The Taliban’s terror campaign is forcing politicians to discuss breaking ties with the US on its war and terror Eugene Puryear, activist from the ANSWER coalition has told RT. The activist believes election day will see more violence.
RT: Almost daily we’ve seen deadly bomb blasts targeting political party offices and candidates. Can the security forces guarantee voter safety tomorrow at the polling stations?
Eugene Puryear: I think they most certainly can’t guarantee that. I mean, they’ve been deploying a massive amount of people up to 600,000 security personnel. But we’ve seen over the past period of the campaign and even before that, that the Pakistani government has not been able to offer security solutions that are definite in any way in any part of the country.
RT: Why couldn’t the government postpone the polls?
EP: Obviously, postponing the polls for the Pakistani government would be a major setback. This is the first democratic transition, which the country will actually have. And I think ultimately going forward with the polls is an important part of showing, in fact democracy in Pakistan is a real thing and certainly there is only a caretaking government in place now. And so to not extend what would essentially be an undemocratic technocratic force.
RT: The Taliban’s been making a huge effort to undermine the vote. Do you think they’ve been effective?
EP: I think the Taliban has certainly done quite a bit to destabilize the election. I think that the most successful thing in terms of their campaign has been the fact, that both candidates have discussed the issue of severing the security relationship with the US, which at least in part is very central to the struggle of the Taliban inside Pakistan and what they are looking to do. So, how much they will impact the average voter in their ability to come out – we’ll just have to see on Saturday. But certainly their policies and their military campaign has, at least so it seems, affected the way the issues have been debated by the major parties.
RT: The leader of the Pakistan Muslim League-N party which is expected to clinch victory, promises to pullout of the US war on terror, should it take power. How realistic is this?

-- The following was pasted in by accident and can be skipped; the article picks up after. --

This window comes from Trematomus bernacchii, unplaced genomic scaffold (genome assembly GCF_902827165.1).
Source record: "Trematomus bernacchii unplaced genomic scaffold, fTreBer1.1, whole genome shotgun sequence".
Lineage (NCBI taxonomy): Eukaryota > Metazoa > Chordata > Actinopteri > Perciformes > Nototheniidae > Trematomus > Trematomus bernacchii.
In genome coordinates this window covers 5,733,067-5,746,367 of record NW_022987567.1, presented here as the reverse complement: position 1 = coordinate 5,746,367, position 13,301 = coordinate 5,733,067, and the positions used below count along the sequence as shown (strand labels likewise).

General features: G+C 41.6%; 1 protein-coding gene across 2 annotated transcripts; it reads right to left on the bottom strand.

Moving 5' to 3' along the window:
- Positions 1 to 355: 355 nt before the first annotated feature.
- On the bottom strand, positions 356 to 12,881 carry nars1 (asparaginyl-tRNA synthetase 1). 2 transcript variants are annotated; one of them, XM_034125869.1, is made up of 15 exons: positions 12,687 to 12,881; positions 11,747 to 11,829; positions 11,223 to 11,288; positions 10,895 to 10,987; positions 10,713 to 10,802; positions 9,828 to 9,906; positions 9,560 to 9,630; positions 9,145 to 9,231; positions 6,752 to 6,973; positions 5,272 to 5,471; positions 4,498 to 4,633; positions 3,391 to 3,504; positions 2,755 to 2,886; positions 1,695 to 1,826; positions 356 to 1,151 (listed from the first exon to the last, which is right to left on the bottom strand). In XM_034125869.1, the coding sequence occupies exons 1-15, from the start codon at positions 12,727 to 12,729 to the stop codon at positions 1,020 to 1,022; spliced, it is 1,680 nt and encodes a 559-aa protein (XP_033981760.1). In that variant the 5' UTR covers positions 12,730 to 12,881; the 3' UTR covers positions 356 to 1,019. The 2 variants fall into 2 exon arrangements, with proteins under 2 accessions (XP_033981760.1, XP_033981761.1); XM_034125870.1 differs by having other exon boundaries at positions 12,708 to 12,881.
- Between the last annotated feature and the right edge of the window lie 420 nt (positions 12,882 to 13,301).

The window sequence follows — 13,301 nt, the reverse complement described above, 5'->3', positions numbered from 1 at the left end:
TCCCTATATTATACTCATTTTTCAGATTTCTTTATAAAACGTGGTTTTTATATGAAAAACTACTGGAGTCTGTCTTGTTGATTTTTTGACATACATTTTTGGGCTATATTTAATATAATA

EP: I think potentially it could be done. And certainly Sharif, when he was a Prime Minister before, presided over the two nuclear tests that resulted in a significant downgrading of relations with the US and economic sanctions. So, Sharif can claim that he has the fortitude to stand up to the US, but given the significant amount of support inaugurated for Pakistan, I mean I believe there’s a hundred million dollars provided by the US just to help Pakistan secure their nuclear arsenal. Obviously the ability from Pakistan to gain lending from the IMF, it will require a tremendous amount of effort, because Pakistan will have to refocus and rebalance both its economic and its security policies almost 180 degrees from what they have been since 2001, when Pakistan was more or less brought in from the code by the US. So, certainly it’s possible, but either party and certainly whether Sheriff will really have the 42 and the desire to carry this through – I think is yet to be seen.
RT: Meanwhile a Pakistani court has declared US drone strikes in the country illegal. Will that message be considered across the Atlantic?
EP: I think it is a message that will certainly be considered across the Atlantic. It’s a sign of a growing opposition in Pakistan and to a lesser degree in Yemen, in fact even inside the US against the US drone policy. And certainly to have such a high court say that the US drone strikes should end immediately just continues to add fuel to a fire that is raging around the world about its secretive illegal criminal campaign being waged by the United States government. Obviously, they have no intention of stopping their drone campaign, but certainly I think it has to be an item of interest for them.